About Candice Landau

In 2016 I made the plunge and signed up for my first scuba diving class. While I’ve always been a child of the water, I never could have imagined that soon I’d be a hopelessly obsessed scuba diver.

My first open water class was both a terrifying and exhilarating experience. A week later I was diving a new site with a new friend, renting my first set of gear, and having my first ever scuba photos taken. From this point on, everything changed. I promptly returned to the dive shop and booked myself in for the next class, Advanced Open Water. But, why stop there? I was told that I could do the class in a drysuit if I did a drysuit checkout, and that I could add a Night Specialty. 3 days and 9 dives. I was psyched.

Coming face to face with one of the trees submerged 2,000 years ago in the icy Clear Lake waters. My fifth dive hence the danglies and the split fins!

Within a month I was back in the water for my Advanced class, those mixed emotions of awe, terror, and exhilaration all bubbling together. Scuba diving was an entry into a new world. It took away the past, made me stop worrying about the future, and grounded me wholly in the present. There was simply nothing like it.

My instructor at the time, could see I was hooked and he said, “This is what us instructors live for, someone like you for whom diving changes everything.”

And, there was no doubt about it, everything had changed. From that point on, I took up on every opportunity I could. I signed up for the next Rescue course, I took the underwater navigator and search and recovery specialty, I joined a group heading up to charter a boat out of Tacoma. Where previously I had spent my weekends pondering exercise and wishing I could travel, now I spent just about every waking hour thinking about diving, plotting my next diving adventure.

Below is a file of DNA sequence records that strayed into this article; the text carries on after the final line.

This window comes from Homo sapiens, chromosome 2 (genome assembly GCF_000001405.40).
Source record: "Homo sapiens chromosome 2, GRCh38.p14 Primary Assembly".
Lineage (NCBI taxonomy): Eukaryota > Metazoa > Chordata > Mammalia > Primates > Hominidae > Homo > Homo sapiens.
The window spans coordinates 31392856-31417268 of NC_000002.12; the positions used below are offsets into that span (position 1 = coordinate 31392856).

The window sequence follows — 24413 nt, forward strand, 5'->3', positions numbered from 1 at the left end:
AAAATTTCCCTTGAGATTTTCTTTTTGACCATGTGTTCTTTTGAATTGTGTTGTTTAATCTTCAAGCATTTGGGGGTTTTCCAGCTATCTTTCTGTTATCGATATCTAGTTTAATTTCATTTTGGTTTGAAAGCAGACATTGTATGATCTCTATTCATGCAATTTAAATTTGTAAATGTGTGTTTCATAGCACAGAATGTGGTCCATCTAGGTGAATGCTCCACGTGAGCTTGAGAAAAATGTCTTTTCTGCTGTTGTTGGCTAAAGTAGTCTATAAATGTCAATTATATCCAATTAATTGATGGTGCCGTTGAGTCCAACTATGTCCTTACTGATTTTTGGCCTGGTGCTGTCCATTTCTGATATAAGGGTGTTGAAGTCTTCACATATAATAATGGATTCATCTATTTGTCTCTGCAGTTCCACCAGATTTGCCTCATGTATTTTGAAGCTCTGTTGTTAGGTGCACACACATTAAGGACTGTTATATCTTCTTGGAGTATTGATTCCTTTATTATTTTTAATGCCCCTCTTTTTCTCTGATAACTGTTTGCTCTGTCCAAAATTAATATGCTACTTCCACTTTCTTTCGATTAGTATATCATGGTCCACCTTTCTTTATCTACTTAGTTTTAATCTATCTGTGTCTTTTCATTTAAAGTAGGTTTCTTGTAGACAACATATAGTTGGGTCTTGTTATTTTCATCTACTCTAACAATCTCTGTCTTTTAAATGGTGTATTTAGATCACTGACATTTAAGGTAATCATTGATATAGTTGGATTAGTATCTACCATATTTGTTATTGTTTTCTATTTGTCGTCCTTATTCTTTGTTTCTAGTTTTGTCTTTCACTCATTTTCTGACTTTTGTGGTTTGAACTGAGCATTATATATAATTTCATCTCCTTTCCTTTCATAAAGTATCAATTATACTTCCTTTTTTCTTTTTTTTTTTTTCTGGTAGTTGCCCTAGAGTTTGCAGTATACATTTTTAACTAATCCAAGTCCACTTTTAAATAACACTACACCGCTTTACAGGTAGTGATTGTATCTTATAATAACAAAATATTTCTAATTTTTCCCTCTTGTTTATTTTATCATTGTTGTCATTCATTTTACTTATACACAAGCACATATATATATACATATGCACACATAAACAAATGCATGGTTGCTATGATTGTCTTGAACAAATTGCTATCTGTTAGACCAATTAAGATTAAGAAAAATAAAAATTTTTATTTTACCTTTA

Then, when my instructor recommended I read “Shadow Divers,” I discovered yet another realm of diving that seemed both terrifying and alluring. The world of technical diving. Deep wreck diving. Cave diving. Rebreather diving. While I didn’t foresee jumping on this bandwagon any time soon, I was in love. I read every scuba diving book I could lay my hands on. The possibilities for the future seemed endless, awesome, hair-raising, and life changing.

Since that fateful first class I have pursued as much training as possible. While nothing beats experience, obtaining the quick hacks that training offers, is a way to expedite learning and make diving safer.

In 2017 I completed my Divemaster training. Where many a tropical destination will certify their divemasters in a few weeks, our program laid the course out over a much longer period. This gave us many more opportunities to learn and help out with pool sessions and checkouts, and forced us to  perfect our skills such that when it came time to demonstrate them, we’d be in excellent shape. To this day I am astonished that a divemaster can be churned out in only a few weeks. How could you possibly have the experience needed to safely lead others? Certainly not in Pacific Northwest conditions.

This year has so far been another whirlwind of learning. In January I became a certified Oregon Coast Aquarium volunteer diver. In June, after a rigorous two-month-long course of Scientific Diver training at OSU, a certified Scientific Diver, and this month, a technical diver, having completed my Decompression Procedures and Advanced Nitrox classes. While I have certainly been the driving force behind my achievements, I have had a huge amount of help from people within my community, another aspect of diving that really makes this activity special.

Commemorating our Final Tech Dives at Lake Washington with Mel Clark and Chad Everson.

In the near future I look forward to pursuing my instructor training, and further technical diver training. All that’s left to do in the meantime is practice!